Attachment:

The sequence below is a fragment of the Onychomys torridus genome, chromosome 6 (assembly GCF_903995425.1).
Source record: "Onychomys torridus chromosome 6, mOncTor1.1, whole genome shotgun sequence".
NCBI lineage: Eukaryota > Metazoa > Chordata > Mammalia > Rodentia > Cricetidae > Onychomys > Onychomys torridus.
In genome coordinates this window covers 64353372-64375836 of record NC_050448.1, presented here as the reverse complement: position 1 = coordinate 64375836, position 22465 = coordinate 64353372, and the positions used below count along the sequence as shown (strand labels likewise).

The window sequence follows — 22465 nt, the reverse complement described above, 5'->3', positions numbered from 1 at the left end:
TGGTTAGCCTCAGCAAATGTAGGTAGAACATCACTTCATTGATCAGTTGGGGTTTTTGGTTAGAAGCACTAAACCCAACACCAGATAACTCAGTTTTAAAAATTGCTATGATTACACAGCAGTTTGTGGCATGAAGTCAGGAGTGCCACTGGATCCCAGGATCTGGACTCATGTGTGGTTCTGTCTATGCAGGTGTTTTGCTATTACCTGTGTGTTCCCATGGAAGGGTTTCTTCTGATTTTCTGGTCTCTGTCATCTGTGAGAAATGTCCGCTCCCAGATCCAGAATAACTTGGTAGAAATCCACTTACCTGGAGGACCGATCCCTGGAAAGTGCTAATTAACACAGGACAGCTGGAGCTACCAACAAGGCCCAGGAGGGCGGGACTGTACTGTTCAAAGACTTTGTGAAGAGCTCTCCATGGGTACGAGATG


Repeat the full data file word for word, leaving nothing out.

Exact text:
The sequence below is a fragment of the Onychomys torridus genome, chromosome 6 (assembly GCF_903995425.1).
Source record: "Onychomys torridus chromosome 6, mOncTor1.1, whole genome shotgun sequence".
NCBI lineage: Eukaryota > Metazoa > Chordata > Mammalia > Rodentia > Cricetidae > Onychomys > Onychomys torridus.
In genome coordinates this window covers 64353372-64375836 of record NC_050448.1, presented here as the reverse complement: position 1 = coordinate 64375836, position 22465 = coordinate 64353372, and the positions used below count along the sequence as shown (strand labels likewise).

The window sequence follows — 22465 nt, the reverse complement described above, 5'->3', positions numbered from 1 at the left end:
TGGTTAGCCTCAGCAAATGTAGGTAGAACATCACTTCATTGATCAGTTGGGGTTTTTGGTTAGAAGCACTAAACCCAACACCAGATAACTCAGTTTTAAAAATTGCTATGATTACACAGCAGTTTGTGGCATGAAGTCAGGAGTGCCACTGGATCCCAGGATCTGGACTCATGTGTGGTTCTGTCTATGCAGGTGTTTTGCTATTACCTGTGTGTTCCCATGGAAGGGTTTCTTCTGATTTTCTGGTCTCTGTCATCTGTGAGAAATGTCCGCTCCCAGATCCAGAATAACTTGGTAGAAATCCACTTACCTGGAGGACCGATCCCTGGAAAGTGCTAATTAACACAGGACAGCTGGAGCTACCAACAAGGCCCAGGAGGGCGGGACTGTACTGTTCAAAGACTTTGTGAAGAGCTCTCCATGGGTACGAGATG